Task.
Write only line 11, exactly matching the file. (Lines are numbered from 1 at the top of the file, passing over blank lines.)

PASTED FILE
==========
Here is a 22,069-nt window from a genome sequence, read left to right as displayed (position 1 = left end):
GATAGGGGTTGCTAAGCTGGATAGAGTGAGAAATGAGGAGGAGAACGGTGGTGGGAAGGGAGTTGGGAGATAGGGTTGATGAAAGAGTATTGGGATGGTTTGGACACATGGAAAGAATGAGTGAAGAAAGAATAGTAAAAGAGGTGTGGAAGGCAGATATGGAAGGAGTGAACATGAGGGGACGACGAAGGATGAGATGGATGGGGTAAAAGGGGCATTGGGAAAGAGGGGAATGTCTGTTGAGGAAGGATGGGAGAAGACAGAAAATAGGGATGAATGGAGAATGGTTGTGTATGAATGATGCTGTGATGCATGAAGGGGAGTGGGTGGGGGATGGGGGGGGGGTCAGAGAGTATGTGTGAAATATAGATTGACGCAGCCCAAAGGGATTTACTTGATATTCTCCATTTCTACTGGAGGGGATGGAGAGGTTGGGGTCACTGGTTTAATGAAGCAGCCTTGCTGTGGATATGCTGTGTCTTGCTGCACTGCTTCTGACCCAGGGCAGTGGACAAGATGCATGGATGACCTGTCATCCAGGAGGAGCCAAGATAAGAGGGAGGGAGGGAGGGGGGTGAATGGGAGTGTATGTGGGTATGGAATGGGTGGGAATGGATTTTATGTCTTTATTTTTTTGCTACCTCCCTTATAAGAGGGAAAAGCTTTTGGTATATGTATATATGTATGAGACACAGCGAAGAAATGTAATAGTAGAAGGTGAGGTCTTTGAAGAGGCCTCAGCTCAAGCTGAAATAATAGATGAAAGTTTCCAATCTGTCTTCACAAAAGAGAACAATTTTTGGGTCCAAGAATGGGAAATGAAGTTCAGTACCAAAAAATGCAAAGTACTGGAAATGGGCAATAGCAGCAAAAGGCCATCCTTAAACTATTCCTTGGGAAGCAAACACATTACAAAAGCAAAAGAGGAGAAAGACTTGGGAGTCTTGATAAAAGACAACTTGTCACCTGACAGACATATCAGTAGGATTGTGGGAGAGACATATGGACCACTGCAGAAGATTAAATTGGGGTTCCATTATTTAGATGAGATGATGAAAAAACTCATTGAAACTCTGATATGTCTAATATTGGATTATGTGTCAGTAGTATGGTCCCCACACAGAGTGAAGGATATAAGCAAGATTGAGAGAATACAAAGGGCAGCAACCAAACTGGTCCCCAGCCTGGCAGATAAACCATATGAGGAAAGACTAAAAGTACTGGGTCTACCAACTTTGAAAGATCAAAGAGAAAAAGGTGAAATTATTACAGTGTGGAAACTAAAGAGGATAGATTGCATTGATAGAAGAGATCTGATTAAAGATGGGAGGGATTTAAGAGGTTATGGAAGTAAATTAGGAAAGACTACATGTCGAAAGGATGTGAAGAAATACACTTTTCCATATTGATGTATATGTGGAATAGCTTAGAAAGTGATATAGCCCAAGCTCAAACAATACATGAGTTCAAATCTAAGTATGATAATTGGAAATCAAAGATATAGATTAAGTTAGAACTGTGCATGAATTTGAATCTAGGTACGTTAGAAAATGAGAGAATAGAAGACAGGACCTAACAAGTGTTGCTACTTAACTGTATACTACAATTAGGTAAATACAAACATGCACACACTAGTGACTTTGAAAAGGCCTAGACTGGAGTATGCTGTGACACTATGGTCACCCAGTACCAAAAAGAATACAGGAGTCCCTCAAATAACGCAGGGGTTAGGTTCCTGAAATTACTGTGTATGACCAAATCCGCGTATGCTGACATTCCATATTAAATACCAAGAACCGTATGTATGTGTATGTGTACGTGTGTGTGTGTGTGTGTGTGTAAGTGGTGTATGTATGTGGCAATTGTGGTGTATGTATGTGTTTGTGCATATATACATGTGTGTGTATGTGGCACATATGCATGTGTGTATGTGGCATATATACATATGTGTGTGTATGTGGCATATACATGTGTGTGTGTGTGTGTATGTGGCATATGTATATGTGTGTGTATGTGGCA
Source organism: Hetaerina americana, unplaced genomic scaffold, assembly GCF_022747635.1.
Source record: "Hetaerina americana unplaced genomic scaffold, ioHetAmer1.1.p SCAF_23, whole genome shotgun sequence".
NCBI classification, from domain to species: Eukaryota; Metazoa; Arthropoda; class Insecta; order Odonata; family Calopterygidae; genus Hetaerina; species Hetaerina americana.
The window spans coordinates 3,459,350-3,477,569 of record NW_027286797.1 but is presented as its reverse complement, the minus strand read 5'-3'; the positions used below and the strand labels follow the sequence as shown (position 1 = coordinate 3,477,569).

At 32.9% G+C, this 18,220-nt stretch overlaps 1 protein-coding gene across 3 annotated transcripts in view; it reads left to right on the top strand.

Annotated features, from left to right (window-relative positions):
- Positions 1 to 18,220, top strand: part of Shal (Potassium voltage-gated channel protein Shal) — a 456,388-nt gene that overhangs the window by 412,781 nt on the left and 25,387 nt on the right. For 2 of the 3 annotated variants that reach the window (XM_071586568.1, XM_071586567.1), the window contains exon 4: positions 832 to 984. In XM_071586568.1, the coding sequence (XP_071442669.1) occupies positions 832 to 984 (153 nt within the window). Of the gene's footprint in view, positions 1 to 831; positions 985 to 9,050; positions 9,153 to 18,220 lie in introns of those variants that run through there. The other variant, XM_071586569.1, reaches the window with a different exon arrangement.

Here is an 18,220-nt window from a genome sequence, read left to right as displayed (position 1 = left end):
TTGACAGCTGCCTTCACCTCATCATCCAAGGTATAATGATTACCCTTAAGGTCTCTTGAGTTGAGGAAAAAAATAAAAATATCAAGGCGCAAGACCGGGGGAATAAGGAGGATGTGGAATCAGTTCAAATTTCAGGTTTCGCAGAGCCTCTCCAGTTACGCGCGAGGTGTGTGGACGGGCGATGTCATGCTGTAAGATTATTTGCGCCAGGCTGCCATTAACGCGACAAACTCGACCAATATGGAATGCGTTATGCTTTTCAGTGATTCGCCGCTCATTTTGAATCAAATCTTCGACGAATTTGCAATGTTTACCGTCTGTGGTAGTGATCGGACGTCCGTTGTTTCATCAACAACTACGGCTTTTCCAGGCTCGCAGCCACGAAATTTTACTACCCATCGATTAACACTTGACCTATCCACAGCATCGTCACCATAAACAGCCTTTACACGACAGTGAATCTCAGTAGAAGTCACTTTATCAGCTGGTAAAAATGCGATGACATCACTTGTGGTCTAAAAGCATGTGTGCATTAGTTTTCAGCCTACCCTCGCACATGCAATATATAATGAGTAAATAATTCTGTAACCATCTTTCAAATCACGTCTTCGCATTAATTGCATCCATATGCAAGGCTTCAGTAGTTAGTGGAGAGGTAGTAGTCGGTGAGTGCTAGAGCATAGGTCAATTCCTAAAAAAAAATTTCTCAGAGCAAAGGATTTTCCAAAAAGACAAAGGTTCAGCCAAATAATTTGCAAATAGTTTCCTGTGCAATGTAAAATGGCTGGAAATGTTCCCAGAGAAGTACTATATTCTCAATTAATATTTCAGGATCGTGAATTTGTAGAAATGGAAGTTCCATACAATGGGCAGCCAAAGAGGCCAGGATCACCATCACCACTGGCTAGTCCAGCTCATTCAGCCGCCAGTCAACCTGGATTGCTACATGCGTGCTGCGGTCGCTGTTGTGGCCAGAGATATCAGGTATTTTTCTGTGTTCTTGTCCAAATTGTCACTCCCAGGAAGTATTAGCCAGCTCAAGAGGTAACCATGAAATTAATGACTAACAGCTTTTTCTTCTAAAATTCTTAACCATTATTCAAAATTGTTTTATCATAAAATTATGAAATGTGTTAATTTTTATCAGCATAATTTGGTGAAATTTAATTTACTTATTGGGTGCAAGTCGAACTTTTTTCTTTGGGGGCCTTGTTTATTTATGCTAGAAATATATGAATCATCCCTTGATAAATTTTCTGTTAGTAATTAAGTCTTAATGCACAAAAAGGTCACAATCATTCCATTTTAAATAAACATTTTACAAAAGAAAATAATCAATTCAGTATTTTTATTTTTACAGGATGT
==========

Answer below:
TTGACAGCTGCCTTCACCTCATCATCCAAGGTATAATGATTACCCTTAAGGTCTCTTGAGTTGAGGAAAAAAATAAAAATATCAAGGCGCAAGACCGGGGGAATAAGGAGGATGTGGAATCAGTTCAAATTTCAGGTTTCGCAGAGCCTCTCCAGTTACGCGCGAGGTGTGTGGACGGGCGATGTCATGCTGTAAGATTATTTGCGCCAGGCTGCCATTAACGCGACAAACTCGACCAATATGGAATGCGTTATGCTTTTCAGTGATTCGCCGCTCATTTTGAATCAAATCTTCGACGAATTTGCAATGTTTACCGTCTGTGGTAGTGATCGGACGTCCGTTGTTTCATCAACAACTACGGCTTTTCCAGGCTCGCAGCCACGAAATTTTACTACCCATCGATTAACACTTGACCTATCCACAGCATCGTCACCATAAACAGCCTTTACACGACAGTGAATCTCAGTAGAAGTCACTTTATCAGCTGGTAAAAATGCGATGACATCACTTGTGGTCTAAAAGCATGTGTGCATTAGTTTTCAGCCTACCCTCGCACATGCAATATATAATGAGTAAATAATTCTGTAACCATCTTTCAAATCACGTCTTCGCATTAATTGCATCCATATGCAAGGCTTCAGTAGTTAGTGGAGAGGTAGTAGTCGGTGAGTGCTAGAGCATAGGTCAATTCCTAAAAAAAAATTTCTCAGAGCAAAGGATTTTCCAAAAAGACAAAGGTTCAGCCAAATAATTTGCAAATAGTTTCCTGTGCAATGTAAAATGGCTGGAAATGTTCCCAGAGAAGTACTATATTCTCAATTAATATTTCAGGATCGTGAATTTGTAGAAATGGAAGTTCCATACAATGGGCAGCCAAAGAGGCCAGGATCACCATCACCACTGGCTAGTCCAGCTCATTCAGCCGCCAGTCAACCTGGATTGCTACATGCGTGCTGCGGTCGCTGTTGTGGCCAGAGATATCAGGTATTTTTCTGTGTTCTTGTCCAAATTGTCACTCCCAGGAAGTATTAGCCAGCTCAAGAGGTAACCATGAAATTAATGACTAACAGCTTTTTCTTCTAAAATTCTTAACCATTATTCAAAATTGTTTTATCATAAAATTATGAAATGTGTTAATTTTTATCAGCATAATTTGGTGAAATTTAATTTACTTATTGGGTGCAAGTCGAACTTTTTTCTTTGGGGGCCTTGTTTATTTATGCTAGAAATATATGAATCATCCCTTGATAAATTTTCTGTTAGTAATTAAGTCTTAATGCACAAAAAGGTCACAATCATTCCATTTTAAATAAACATTTTACAAAAGAAAATAATCAATTCAGTATTTTTATTTTTACAGGATGT